Moved by the Spirit begins with Jan Kochanowski's lamenting ("Tren XVII") the death of his young daughter. Ben Jonson comes to mind, but there is perhaps a deeper sense of the real here: "The Lord's hand touched me,/All joy's gone." Suffering must be borne, lived through; it is not something we can escape via faith. This is the cross, and it is, through the eyes of faith, something we all must bear in one way or another. To his credit, Kochanowski does not try to short-circuit his grief. In fact, he often blames himself, something most fathers would probably do: "Hiding our folly, we flaunt our wits/To dazzle simple souls."

Cyprian Kamil Norwid also offers a breadth of experience. He seems even more overtly religious than Kochanowski, as least given the selections here, but these choices are lovely and deliver life as it comes, not as we would wish it. In praise of the tolerant ruler in "To Emir Abd El Kader in Damascus," the poet is generous and vast. But there's more; there's something apocalyptic in these lines:

His foot is in the rainbow's stirrup,

He rides to Judgment day;

Then let your tent be broader

Than David's cedar groves;

For of the Magi you were first

To mount your horse upon the hour!

Perhaps Norwid was being prophetic: what would eventually come surely must have felt like the last days. With Tadeusz Rozewicz we move into the horrible twentieth century. We see hope fade with the Gestapo here, but it does not disappear. Consider "Chestnut," a poem that yokes childhood innocence with the going off to war:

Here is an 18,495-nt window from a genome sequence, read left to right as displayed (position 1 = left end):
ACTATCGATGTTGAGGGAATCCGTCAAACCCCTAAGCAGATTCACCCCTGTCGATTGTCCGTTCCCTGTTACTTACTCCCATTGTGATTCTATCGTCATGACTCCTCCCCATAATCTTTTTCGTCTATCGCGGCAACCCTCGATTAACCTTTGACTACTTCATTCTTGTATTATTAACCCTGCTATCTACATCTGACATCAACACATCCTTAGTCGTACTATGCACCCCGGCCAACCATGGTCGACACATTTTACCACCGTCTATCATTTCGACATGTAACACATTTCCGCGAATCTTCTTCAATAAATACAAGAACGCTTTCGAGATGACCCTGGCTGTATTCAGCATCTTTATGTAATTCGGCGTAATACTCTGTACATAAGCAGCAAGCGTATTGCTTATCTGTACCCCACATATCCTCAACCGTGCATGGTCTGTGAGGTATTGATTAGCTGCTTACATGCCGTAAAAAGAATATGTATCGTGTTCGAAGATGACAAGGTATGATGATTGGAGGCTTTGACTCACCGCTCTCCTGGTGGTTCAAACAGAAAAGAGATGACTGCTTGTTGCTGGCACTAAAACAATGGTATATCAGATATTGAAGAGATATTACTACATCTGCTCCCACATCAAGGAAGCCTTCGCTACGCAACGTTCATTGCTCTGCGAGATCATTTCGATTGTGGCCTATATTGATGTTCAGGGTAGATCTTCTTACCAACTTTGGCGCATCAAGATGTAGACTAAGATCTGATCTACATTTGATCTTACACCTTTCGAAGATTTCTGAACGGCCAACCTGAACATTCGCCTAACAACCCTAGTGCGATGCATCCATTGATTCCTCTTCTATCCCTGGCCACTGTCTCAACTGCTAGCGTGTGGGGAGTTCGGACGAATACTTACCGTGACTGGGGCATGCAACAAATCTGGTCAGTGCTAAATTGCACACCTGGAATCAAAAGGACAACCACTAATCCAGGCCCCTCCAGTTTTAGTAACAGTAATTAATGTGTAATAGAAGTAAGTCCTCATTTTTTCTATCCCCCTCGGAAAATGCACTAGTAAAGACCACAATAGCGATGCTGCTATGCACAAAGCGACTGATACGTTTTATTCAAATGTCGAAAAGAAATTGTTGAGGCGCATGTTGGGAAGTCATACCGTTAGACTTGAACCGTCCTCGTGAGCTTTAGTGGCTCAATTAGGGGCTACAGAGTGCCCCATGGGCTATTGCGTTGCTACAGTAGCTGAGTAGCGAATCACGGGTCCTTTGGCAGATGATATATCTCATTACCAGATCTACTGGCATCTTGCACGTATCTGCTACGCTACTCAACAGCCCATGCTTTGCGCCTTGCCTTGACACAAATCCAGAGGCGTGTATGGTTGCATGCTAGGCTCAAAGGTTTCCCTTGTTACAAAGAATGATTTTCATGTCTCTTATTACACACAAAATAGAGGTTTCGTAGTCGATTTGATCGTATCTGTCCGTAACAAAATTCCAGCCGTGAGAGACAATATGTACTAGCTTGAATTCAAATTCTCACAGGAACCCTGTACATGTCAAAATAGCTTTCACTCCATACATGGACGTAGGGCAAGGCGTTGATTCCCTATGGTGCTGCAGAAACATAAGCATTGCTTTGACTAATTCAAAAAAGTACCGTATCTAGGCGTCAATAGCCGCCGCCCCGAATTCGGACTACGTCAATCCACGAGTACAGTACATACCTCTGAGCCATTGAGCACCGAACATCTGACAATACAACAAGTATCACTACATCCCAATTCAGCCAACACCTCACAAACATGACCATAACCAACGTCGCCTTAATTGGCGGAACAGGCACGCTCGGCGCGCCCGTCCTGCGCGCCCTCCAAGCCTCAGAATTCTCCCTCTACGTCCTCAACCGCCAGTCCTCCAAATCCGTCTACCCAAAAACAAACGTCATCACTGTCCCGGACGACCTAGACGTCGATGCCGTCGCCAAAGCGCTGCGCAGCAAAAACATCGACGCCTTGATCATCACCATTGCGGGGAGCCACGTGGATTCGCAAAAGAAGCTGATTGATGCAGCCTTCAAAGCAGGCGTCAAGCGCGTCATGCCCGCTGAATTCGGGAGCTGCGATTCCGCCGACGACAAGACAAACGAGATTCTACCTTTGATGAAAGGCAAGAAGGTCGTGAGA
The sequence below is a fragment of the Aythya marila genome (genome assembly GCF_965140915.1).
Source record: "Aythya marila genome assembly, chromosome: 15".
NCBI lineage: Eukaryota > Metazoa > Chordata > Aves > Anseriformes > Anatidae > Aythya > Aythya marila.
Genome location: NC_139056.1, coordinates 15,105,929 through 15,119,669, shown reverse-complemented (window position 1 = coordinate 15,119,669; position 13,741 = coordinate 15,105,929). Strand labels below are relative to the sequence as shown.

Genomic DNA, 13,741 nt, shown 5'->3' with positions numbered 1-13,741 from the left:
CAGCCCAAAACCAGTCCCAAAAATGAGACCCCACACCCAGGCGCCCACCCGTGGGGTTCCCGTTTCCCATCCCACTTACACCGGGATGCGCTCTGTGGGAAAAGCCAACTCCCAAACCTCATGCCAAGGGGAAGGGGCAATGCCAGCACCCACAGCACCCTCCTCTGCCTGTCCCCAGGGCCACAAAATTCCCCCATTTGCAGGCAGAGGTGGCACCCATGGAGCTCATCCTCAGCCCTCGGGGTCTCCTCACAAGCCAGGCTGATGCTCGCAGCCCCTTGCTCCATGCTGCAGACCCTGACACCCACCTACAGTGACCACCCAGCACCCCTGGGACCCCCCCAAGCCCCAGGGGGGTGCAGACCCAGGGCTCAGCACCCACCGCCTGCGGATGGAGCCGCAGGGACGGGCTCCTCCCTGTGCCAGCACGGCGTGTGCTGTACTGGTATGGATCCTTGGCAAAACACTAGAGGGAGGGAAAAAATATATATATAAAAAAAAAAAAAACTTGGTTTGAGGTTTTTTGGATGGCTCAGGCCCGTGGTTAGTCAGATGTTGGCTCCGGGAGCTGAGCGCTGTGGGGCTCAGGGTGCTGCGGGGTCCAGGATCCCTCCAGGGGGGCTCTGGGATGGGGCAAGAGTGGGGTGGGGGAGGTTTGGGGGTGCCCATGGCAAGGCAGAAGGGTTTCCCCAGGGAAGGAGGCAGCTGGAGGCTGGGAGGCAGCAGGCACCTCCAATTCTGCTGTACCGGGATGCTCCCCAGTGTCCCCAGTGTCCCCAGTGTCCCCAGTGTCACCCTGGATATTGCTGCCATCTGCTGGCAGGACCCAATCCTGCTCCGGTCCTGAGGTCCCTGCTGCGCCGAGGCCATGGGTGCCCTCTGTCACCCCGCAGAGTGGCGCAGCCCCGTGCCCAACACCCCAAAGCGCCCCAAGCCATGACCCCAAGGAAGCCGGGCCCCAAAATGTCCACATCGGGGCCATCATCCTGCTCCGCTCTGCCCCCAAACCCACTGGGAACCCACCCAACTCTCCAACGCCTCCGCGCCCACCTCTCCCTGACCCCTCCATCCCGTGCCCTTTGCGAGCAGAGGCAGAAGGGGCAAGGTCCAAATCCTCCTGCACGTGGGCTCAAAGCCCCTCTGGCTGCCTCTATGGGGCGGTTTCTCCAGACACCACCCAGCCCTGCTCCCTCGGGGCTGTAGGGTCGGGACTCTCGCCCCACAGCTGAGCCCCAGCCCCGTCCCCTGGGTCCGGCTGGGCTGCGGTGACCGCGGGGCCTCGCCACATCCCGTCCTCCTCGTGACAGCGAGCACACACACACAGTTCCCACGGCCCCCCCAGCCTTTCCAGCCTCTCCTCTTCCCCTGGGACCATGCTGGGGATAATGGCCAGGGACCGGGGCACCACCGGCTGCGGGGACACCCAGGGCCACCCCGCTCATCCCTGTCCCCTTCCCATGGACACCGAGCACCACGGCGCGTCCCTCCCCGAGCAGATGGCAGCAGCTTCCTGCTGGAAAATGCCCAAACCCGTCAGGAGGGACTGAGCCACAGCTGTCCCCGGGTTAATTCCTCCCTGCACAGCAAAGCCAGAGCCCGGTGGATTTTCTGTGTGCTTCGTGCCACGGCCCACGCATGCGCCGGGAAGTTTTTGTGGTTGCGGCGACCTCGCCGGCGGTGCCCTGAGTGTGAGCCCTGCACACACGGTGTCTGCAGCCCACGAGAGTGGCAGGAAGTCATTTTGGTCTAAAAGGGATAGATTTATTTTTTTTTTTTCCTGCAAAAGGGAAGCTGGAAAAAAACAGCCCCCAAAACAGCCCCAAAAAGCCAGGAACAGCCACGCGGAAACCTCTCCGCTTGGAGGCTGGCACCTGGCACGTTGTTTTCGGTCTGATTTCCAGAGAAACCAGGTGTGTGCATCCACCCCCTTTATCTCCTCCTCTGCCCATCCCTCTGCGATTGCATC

while God almighty who mixed in

bitterness with the sweetness

hangs on the wall helpless

and badly painted

childhood is like the worn face

on a golden coin that rings


Death seems to have come to every family during the war and the occupations. Leon Zdzislaw Stroinski's "Warsaw" ends with the line, "Can you hear more distinctly the heavy rhythmical tread of God's steel-shod boots."

Jan Darowski picks this up idea up. Every Christian must know the cross and suffering; truly, he lets no one off the hook for the Holocaust:

In this conspiracy we were the oldest,

not bound by silence even,

we ate common bread, drank

from self-same rock, their hands touched us,

the blood-drained hands of biblical traitors--